The high degree of functional conservation of genes involved in the cell cycle combined with the superb cell biology and genetics of Drosophila make it an ideal model organism for studying cell cycle regulation. During early Drosophila embryogenesis, 3 genes are required for regulation of the streamlined """"""""S-M"""""""" cycles characteristic of this developmental stage: pan gu (png), plutonium (plu), and giant nuclei (gnu). Females carrying mutations in any of these genes are sterile because their embryos fail to enter mitosis and over-replicate DNA to form """"""""giant nuclei."""""""" PNG encodes a serine/threonine protein kinase, and plu and gnu encode small novel proteins, png, plu, and gnu interact genetically with cyclin B, and Cyclin B protein levels are decreased in these mutants. We recently demonstrated that PNG, PLU, and GNU interact to form an active kinase complex in vitro and that GNU activates PNG by inducing dimerization of PNG-PLU complexes. Additionally, we showed that GNU itself is a substrate for PNG kinase. In a genome-wide biochemical screen, several PNG kinase substrates with vertebrate homologs were recently identified, suggesting that the PNG kinase complex regulates the cell cycle by impinging on evolutionarily conserved components. We now propose to determine whether GNU activates PNG kinase via a dimerization mechanism in vivo and to test whether it is a substrate with potential function as an effector. We plan to determine whether the PNG kinase complex regulates activity of the Anaphase Promoting Complex so as to control Cyclin B levels and entry into mitosis. Finally, an evolutionarily conserved protein, Mat89Bb, has been identified as an in vitro PNG kinase substrate. RNA interference of Mat89Bb in Drosophila results in a phenotype reminiscent of that of the giant nuclei class of genes. We will test whether Mat89Bb is an in vitro substrate of PNG and will isolate Mat89Bb mutants to more precisely determine its role in cell cycle regulation.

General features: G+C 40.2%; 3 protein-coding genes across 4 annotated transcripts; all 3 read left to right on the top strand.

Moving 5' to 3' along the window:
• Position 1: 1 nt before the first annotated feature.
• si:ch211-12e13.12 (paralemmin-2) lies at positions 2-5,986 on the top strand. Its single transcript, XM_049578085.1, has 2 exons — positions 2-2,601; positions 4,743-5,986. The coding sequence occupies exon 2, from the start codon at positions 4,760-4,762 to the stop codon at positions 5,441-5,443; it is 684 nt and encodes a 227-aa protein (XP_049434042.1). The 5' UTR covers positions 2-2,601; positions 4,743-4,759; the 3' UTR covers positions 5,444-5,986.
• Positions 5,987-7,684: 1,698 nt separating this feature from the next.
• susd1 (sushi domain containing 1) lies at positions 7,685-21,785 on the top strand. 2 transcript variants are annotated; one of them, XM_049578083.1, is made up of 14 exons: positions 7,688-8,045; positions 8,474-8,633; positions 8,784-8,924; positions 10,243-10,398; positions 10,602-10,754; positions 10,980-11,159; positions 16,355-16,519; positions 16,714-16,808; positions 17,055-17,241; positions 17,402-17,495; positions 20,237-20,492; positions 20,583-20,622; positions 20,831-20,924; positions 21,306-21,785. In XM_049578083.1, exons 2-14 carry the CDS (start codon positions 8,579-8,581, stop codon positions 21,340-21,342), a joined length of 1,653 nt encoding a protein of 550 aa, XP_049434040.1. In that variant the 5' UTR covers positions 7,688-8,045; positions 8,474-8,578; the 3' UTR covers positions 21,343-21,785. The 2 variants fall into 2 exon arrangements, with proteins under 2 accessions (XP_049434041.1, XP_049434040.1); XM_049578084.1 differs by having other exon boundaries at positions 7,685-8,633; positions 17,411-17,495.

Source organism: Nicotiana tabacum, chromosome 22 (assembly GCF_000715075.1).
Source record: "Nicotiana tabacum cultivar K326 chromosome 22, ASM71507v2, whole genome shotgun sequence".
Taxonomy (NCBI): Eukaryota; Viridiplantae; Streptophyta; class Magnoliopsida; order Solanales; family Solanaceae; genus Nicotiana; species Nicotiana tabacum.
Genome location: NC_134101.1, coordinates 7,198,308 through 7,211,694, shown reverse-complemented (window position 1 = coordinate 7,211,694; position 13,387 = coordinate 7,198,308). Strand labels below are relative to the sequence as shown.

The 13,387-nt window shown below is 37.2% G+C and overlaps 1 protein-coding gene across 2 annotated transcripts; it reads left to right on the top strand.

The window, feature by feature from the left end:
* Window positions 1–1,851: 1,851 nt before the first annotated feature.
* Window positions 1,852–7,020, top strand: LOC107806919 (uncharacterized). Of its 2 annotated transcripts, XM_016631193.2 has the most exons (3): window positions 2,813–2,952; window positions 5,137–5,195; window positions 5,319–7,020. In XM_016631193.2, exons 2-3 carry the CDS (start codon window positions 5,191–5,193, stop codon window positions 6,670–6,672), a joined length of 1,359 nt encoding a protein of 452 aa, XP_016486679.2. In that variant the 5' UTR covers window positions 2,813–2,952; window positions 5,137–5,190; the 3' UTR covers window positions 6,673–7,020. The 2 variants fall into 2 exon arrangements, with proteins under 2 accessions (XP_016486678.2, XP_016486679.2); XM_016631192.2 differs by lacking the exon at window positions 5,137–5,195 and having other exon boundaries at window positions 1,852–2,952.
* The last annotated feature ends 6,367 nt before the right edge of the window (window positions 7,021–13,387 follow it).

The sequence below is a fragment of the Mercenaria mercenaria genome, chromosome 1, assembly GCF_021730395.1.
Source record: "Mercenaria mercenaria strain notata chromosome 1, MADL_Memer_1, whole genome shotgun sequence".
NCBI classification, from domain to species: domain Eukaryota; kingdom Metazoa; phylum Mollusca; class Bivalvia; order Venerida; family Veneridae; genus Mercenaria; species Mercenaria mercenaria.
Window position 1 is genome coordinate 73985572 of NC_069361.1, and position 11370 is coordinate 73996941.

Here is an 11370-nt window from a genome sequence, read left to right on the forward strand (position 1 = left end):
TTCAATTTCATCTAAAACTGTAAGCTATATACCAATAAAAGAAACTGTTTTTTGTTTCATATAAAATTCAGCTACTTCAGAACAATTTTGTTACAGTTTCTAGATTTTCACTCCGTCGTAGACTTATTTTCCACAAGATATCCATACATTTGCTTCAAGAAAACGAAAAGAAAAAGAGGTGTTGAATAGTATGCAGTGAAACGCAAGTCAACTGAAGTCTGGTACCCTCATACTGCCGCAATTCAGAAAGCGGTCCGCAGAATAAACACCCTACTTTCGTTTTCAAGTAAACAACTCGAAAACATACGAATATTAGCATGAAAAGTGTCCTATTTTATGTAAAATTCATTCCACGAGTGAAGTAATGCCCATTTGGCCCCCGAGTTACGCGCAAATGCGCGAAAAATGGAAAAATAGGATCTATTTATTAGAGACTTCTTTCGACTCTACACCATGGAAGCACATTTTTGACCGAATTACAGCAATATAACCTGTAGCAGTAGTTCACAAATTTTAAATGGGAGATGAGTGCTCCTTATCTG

National Institute of Health (NIH)
National Institute of General Medical Sciences (NIGMS)
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Development - 1 Study Section (DEV)
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Zatz, Marion M
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Vanderbilt University Medical Center
Anatomy/Cell Biology
Schools of Medicine
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